Tax fairness has become a hot-button issue, with a big debate over whether the rich and the poor pay their fair share of federal taxes. But at the state level, many states have tax structures that make poor people pay a far greater percentage of their incomes in taxes than those who are better off.
Back in January, the Institute on Taxation & Economic Policy released an analysis (opens a PDF) of the tax systems in all 50 states, with the goal of figuring out how different groups of taxpayers fared under each state’s tax laws. What it found was that when you divide people into groups by income, the poorest 20% paid more than 11% of their income in taxes on average, compared with just half that rate for the wealthiest 1%.
But in many states, the poor paid even higher taxes. Let’s look at the six states that the Institute on Taxation & Economic Policy identified as taxing the poor the hardest.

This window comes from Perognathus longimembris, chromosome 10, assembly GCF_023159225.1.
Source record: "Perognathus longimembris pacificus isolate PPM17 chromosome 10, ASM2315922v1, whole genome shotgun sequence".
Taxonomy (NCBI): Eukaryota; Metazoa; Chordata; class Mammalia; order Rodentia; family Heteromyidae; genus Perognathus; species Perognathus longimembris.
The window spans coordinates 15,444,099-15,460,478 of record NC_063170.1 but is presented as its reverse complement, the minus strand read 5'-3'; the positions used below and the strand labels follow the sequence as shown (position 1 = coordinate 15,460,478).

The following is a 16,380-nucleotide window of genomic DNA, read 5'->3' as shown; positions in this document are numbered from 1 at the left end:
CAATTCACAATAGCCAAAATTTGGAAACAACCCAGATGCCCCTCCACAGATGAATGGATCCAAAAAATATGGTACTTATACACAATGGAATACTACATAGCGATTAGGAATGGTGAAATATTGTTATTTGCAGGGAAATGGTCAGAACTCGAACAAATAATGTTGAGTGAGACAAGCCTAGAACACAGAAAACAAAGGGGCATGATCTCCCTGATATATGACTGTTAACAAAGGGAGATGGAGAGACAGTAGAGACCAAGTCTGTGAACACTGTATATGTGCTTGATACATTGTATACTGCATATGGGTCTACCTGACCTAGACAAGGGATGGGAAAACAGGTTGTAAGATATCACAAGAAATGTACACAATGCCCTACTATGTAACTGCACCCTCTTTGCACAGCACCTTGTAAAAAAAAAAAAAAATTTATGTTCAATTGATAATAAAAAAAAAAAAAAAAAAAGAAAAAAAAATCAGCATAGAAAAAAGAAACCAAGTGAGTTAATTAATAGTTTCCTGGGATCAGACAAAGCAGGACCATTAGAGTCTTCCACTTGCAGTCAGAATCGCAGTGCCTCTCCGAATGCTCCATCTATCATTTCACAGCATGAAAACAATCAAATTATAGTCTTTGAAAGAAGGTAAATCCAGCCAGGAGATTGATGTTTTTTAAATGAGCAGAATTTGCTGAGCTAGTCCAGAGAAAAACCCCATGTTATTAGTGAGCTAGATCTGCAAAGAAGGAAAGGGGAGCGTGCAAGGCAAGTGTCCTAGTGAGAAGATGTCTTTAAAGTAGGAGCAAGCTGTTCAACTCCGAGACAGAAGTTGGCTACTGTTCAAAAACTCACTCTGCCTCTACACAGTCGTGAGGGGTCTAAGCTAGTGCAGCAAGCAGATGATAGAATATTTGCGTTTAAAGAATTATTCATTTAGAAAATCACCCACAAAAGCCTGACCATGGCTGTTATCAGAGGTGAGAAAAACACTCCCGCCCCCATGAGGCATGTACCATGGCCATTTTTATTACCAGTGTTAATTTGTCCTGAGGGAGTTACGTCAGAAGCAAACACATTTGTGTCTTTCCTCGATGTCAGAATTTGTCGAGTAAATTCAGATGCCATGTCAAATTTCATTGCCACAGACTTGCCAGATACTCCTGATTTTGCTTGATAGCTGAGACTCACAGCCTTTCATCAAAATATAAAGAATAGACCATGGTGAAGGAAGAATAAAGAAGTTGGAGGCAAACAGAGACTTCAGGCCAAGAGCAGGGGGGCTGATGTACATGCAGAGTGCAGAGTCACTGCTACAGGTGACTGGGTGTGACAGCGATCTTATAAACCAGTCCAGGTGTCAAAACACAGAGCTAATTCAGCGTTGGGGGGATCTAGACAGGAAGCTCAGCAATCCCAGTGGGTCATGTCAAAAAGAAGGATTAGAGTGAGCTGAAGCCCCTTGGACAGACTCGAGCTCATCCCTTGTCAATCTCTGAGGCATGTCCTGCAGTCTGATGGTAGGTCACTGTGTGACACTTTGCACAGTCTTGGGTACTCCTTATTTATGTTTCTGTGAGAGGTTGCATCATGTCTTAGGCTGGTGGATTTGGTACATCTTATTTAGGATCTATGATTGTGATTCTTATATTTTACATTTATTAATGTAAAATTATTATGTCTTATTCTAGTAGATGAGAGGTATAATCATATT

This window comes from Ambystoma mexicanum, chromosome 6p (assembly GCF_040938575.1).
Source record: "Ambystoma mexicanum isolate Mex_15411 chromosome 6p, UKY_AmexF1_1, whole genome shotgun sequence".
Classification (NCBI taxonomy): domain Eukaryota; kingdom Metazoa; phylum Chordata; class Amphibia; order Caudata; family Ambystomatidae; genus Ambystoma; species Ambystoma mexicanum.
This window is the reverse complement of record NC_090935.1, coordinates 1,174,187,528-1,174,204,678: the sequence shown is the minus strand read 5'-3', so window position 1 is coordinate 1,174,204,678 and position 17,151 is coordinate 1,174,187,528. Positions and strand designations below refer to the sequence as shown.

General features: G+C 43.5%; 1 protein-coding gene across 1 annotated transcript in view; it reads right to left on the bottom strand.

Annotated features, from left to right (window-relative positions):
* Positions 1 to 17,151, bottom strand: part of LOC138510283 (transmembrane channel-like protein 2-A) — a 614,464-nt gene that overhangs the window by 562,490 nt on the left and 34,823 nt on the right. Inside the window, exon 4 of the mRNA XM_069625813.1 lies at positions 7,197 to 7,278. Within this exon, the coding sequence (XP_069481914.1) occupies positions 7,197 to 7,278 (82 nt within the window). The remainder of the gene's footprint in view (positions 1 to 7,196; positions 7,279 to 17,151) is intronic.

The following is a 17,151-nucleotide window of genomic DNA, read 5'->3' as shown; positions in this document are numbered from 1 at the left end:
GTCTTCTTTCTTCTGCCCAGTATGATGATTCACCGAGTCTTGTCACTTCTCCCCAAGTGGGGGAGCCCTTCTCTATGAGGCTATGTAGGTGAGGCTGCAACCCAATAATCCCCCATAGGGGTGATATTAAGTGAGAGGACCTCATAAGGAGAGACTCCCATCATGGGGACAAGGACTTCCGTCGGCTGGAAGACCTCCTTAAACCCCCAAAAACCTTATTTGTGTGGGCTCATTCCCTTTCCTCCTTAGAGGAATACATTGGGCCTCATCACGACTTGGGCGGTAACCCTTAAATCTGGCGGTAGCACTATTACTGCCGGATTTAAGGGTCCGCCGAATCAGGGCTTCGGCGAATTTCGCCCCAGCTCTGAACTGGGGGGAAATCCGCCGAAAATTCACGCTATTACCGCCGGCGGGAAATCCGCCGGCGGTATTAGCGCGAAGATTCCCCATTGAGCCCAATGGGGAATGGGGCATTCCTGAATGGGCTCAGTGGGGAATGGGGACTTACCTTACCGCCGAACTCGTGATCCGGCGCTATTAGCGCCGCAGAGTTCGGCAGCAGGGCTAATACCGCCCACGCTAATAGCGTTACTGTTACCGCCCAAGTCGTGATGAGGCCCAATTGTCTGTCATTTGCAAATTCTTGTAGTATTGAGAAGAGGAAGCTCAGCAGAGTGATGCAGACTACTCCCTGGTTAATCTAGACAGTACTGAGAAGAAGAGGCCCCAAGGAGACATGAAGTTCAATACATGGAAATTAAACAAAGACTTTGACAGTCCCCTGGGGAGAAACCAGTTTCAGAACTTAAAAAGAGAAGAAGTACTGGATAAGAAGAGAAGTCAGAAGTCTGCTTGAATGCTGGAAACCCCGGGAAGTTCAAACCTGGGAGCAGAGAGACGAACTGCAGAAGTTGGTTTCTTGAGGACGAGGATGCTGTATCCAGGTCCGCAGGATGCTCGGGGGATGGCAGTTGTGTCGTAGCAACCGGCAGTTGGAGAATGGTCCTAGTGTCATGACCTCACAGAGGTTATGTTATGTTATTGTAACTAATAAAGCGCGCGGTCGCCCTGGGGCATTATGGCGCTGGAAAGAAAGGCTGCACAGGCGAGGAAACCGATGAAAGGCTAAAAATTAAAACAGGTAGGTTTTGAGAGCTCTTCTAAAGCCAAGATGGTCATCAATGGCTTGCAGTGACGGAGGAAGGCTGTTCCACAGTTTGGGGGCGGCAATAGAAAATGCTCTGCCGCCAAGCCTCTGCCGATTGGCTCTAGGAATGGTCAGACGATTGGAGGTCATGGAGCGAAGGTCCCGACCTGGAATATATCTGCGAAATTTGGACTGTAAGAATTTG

Texas imposes taxes on the poor equal to 12.6% of their income, compared with just 3.2% in tax on its wealthiest taxpayers. Like many of the states on this list, Texas doesn’t have an income tax, relying instead on more regressive sales taxes of 6.25% statewide, with an average of 1.89% added on for local taxes. Oil revenue does play a major role in funding state government, with Occidental Petroleum Corporation (NYSE:OXY) and EOG Resources Inc (NYSE:EOG) far outpacing their peers in total oil production during 2012. But that doesn’t keep the state from ranking in the top 30% of states for sales-tax collections, hitting the poor especially hard.